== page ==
Returning to the survey comments, there was a certain amount of benefit of the doubt given to colleagues. In workplaces where we were told that anti-LGBT+ language had been used, blame was partly apportioned to senior leaders if they were viewed to be failing on inclusion.

Meanwhile, looking solely at the 48 definitive responses to the question which were given by those who told us they were LGBT+, 31% said ‘Yes’.

We also asked the same group of 64 sports media respondents…

Have you felt discriminated against while looking for work or seeking a promotion in the sports media industry for reasons of sexual orientation and/or gender identity in the last two years?

Six people told us the question was not applicable to them. Out of the remaining 58 responses, 7% answered ‘Yes’, with a further 21% answering ‘Not sure’.

This result represented an increase on the equivalent from 2018. The majority of the survey respondents who were trans or non-binary people were within the 28% figure.

LGBT+ inclusion in the sports media industry

Next, we asked the group of 64 ‘sports media people’ to give two overall grades to their industry on LGBT+ inclusion – one relating to sexual orientation, the other relating to gender identity (one respondent did not answer the sexuality question).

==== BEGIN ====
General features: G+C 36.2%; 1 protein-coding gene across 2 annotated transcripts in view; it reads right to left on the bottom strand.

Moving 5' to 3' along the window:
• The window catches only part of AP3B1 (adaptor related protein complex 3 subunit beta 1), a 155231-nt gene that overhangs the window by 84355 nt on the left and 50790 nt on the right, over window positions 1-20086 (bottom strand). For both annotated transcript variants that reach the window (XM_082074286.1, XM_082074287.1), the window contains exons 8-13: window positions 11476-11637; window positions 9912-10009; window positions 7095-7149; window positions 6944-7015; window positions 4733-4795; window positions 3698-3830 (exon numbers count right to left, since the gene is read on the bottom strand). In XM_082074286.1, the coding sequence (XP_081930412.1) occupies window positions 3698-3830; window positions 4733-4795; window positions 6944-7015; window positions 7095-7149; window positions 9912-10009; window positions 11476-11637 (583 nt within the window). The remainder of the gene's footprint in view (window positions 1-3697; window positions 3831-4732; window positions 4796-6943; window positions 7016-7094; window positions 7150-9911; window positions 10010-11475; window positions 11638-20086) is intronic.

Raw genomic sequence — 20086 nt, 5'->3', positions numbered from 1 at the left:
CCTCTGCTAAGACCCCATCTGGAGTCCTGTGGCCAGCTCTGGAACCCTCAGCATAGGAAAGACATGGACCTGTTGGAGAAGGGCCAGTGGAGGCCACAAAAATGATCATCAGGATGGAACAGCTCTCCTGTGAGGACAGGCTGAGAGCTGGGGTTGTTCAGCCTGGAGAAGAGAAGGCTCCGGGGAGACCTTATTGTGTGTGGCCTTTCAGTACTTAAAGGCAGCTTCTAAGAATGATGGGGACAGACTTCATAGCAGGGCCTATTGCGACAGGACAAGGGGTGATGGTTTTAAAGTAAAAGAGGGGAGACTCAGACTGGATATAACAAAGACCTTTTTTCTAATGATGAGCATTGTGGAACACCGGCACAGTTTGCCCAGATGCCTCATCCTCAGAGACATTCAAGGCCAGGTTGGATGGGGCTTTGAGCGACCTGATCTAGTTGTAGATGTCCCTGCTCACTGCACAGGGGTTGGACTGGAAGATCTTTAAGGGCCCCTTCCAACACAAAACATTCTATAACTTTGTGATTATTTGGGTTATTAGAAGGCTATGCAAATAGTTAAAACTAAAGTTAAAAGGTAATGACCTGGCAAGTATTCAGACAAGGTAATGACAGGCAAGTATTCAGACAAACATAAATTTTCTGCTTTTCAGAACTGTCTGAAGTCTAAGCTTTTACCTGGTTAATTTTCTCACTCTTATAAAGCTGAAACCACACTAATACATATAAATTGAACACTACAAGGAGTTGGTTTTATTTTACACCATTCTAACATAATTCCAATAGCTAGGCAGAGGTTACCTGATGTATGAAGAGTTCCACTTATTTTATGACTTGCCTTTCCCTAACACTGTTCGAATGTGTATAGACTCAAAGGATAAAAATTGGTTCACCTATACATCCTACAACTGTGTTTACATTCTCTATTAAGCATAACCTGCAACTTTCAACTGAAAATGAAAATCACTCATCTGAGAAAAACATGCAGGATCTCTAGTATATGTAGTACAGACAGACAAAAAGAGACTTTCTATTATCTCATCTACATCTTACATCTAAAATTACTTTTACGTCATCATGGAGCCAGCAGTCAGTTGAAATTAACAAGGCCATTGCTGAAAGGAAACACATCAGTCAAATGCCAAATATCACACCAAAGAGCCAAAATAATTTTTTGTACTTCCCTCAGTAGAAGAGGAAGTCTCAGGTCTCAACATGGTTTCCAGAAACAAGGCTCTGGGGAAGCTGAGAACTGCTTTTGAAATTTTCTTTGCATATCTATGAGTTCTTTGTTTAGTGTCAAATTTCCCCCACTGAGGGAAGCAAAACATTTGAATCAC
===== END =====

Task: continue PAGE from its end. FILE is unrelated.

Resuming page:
For both graphs below, a grade of 1 represents ‘not at all inclusive’, while a grade of 5 represents ‘very inclusive’.

Just like in 2018, only two respondents said they thought sports media was ‘very inclusive’ of lesbian, gay, bi and pan people. However, compared to four years ago when more than 30% of respondents felt the industry was underperforming on inclusion for people who aren’t straight, that figure has now fallen to 14%.

However, on gender identity, there is a slight increase in the percentage of respondents who felt the industry is underperforming on inclusion for people who are trans or non-binary (from 77% to 81%).

The suggestion here is that as LGBTQ+ visibility increases, the industry is becoming more welcoming for those who are lesbian, gay, bi and pan – but the perception is that for people who are trans and non-binary, it’s still very challenging to work in sports media.

In a follow-up question, we asked…

What steps, if any, should sports media employers be taking to support LGBT+ inclusion in the industry?